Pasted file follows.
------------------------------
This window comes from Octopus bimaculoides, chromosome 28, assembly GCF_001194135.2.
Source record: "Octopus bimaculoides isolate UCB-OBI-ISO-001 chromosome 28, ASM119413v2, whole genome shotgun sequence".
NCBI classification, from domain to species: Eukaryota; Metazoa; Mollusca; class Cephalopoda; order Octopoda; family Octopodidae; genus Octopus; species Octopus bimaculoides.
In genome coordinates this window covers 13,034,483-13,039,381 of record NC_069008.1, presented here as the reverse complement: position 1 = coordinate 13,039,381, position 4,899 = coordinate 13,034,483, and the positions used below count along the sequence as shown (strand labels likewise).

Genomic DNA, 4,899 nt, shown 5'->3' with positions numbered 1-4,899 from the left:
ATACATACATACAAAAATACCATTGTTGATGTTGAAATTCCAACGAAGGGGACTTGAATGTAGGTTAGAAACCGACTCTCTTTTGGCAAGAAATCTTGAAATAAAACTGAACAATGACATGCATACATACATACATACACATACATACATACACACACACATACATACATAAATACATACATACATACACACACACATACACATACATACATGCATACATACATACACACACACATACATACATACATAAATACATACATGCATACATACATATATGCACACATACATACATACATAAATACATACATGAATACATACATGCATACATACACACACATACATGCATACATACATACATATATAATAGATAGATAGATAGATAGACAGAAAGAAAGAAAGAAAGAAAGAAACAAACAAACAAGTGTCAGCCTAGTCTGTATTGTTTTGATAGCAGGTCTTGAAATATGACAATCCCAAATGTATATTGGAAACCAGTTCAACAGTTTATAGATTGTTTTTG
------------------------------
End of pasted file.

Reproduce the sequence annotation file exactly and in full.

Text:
This window comes from Octopus bimaculoides, chromosome 28, assembly GCF_001194135.2.
Source record: "Octopus bimaculoides isolate UCB-OBI-ISO-001 chromosome 28, ASM119413v2, whole genome shotgun sequence".
NCBI classification, from domain to species: Eukaryota; Metazoa; Mollusca; class Cephalopoda; order Octopoda; family Octopodidae; genus Octopus; species Octopus bimaculoides.
In genome coordinates this window covers 13,034,483-13,039,381 of record NC_069008.1, presented here as the reverse complement: position 1 = coordinate 13,039,381, position 4,899 = coordinate 13,034,483, and the positions used below count along the sequence as shown (strand labels likewise).

Genomic DNA, 4,899 nt, shown 5'->3' with positions numbered 1-4,899 from the left:
ATACATACATACAAAAATACCATTGTTGATGTTGAAATTCCAACGAAGGGGACTTGAATGTAGGTTAGAAACCGACTCTCTTTTGGCAAGAAATCTTGAAATAAAACTGAACAATGACATGCATACATACATACATACACATACATACATACACACACACATACATACATAAATACATACATACATACACACACACATACACATACATACATGCATACATACATACACACACACATACATACATACATAAATACATACATGCATACATACATATATGCACACATACATACATACATAAATACATACATGAATACATACATGCATACATACACACACATACATGCATACATACATACATATATAATAGATAGATAGATAGATAGACAGAAAGAAAGAAAGAAAGAAAGAAACAAACAAACAAGTGTCAGCCTAGTCTGTATTGTTTTGATAGCAGGTCTTGAAATATGACAATCCCAAATGTATATTGGAAACCAGTTCAACAGTTTATAGATTGTTTTTG